Since the severe flooding event in the city and the east coast in October 2011, a working group of relevant agencies, including the OPW, was established under the aegis of the Department of the Environment, Community and Local Government, to carry out an in-depth review of emergency response procedures actions and mechanisms, with a view to identifying improvements within the emergency framework. The Government task force in emergency planning has been briefed on the group's draft report which will shortly be submitted to Government for its consideration.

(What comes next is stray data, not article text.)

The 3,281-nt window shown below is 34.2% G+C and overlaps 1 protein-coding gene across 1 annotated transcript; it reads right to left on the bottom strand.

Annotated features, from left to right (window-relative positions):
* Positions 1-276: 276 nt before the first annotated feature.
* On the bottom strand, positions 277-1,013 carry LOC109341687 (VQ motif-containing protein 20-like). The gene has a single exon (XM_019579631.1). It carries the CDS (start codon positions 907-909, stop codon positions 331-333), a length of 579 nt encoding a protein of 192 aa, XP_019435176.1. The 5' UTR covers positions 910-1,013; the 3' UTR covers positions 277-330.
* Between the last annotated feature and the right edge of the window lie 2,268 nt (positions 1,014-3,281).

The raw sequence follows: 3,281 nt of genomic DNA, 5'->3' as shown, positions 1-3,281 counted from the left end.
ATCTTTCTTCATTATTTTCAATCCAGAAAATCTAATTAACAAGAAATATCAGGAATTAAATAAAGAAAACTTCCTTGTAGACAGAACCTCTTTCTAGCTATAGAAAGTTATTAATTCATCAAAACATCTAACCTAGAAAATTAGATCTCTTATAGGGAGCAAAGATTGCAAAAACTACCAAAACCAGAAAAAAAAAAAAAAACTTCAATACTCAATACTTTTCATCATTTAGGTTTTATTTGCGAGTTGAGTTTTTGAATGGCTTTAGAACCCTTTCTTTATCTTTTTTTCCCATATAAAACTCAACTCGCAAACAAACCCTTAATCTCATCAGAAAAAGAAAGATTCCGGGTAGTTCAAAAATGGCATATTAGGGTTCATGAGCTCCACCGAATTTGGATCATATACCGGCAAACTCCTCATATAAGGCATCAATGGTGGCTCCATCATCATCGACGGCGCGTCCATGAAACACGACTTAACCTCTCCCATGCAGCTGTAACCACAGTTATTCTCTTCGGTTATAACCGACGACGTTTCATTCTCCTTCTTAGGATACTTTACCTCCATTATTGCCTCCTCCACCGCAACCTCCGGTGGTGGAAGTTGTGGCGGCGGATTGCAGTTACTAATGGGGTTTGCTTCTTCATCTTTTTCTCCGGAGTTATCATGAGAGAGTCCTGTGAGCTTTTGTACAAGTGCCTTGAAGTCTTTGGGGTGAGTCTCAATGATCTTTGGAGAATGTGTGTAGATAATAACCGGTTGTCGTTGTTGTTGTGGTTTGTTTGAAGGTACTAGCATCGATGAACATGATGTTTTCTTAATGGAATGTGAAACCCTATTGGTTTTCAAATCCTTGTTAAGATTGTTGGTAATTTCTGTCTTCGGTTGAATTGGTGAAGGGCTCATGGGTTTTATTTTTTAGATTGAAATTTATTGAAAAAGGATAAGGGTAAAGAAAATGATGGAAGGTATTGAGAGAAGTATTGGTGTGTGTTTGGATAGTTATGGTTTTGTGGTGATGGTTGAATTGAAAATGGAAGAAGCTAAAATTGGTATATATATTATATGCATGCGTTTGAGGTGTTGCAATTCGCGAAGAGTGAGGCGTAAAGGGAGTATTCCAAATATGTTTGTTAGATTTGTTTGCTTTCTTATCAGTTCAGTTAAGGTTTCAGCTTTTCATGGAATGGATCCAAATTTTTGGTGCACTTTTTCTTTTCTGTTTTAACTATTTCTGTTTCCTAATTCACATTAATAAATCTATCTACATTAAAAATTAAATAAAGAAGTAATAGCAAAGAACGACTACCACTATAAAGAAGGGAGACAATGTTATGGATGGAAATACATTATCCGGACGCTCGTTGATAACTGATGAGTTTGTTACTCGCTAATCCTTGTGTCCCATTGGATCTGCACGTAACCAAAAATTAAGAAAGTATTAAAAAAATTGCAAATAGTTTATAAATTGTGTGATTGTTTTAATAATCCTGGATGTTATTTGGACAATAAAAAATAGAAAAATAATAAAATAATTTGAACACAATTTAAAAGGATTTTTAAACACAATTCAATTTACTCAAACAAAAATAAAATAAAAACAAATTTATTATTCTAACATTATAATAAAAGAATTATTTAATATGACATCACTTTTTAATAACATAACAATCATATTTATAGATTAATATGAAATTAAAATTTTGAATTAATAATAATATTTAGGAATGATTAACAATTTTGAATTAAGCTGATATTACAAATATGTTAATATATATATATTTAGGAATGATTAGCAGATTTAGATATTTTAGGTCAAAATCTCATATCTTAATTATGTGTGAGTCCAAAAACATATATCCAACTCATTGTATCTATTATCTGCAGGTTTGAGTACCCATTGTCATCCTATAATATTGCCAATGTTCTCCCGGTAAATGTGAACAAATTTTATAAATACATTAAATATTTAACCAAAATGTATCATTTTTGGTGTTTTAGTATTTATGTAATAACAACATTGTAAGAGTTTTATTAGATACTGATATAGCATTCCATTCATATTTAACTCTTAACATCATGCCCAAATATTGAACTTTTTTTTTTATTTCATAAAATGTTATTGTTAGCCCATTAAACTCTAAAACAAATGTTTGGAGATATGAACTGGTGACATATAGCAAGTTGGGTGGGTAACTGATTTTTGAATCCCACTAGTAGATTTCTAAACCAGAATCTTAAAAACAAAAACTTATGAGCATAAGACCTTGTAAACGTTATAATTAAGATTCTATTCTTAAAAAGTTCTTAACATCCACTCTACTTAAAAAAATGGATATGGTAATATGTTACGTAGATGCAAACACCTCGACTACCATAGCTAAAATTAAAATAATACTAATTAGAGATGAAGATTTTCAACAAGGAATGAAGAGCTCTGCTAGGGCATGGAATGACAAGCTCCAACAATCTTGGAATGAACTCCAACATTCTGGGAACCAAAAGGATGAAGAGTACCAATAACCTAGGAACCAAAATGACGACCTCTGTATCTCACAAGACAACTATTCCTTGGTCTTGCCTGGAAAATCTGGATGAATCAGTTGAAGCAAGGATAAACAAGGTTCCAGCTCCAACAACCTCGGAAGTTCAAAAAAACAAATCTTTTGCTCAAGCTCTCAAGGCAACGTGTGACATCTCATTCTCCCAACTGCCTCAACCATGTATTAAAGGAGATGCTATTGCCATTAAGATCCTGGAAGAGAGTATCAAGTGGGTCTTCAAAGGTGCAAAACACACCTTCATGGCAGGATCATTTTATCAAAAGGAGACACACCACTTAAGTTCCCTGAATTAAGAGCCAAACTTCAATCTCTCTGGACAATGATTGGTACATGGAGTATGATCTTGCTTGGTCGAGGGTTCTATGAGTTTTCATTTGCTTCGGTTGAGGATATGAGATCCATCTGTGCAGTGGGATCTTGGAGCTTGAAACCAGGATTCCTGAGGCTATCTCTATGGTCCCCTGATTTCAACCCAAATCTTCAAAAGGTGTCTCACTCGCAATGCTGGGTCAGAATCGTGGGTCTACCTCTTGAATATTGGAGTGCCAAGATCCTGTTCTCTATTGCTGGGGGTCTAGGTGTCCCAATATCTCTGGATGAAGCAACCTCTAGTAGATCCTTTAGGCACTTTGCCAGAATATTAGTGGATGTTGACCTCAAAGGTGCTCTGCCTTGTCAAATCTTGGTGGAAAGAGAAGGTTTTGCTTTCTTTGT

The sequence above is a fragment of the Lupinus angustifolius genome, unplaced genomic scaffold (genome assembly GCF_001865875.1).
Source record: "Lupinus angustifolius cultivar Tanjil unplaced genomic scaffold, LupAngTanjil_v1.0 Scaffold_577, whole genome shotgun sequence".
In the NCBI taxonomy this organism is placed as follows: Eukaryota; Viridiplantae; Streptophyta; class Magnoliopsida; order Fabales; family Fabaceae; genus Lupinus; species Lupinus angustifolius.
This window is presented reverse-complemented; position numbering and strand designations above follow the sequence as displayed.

The OPW principal areas of activity for dealing with flooding include (1) major capital works schemes; (2) minor coastal and non-coastal schemes; (3) national catchment flood risk assessment and management, CIFRAM, studies; and (4) arterial drainage maintenance. The total allocation included in the OPW Vote in 2012 for the above flood relief programmes is €60.78 million. Under its major capital works programme, OPW currently has nine major flood relief schemes at construction stage. It is expected that another six schemes will commence construction before the end of 2012, subject to completion of procurement and other preparatory formalities and availability of funding. There are also a further 11 schemes at various stages of design and planning. Approximately €29 million is expected to be expended on all of these schemes during the course of the year.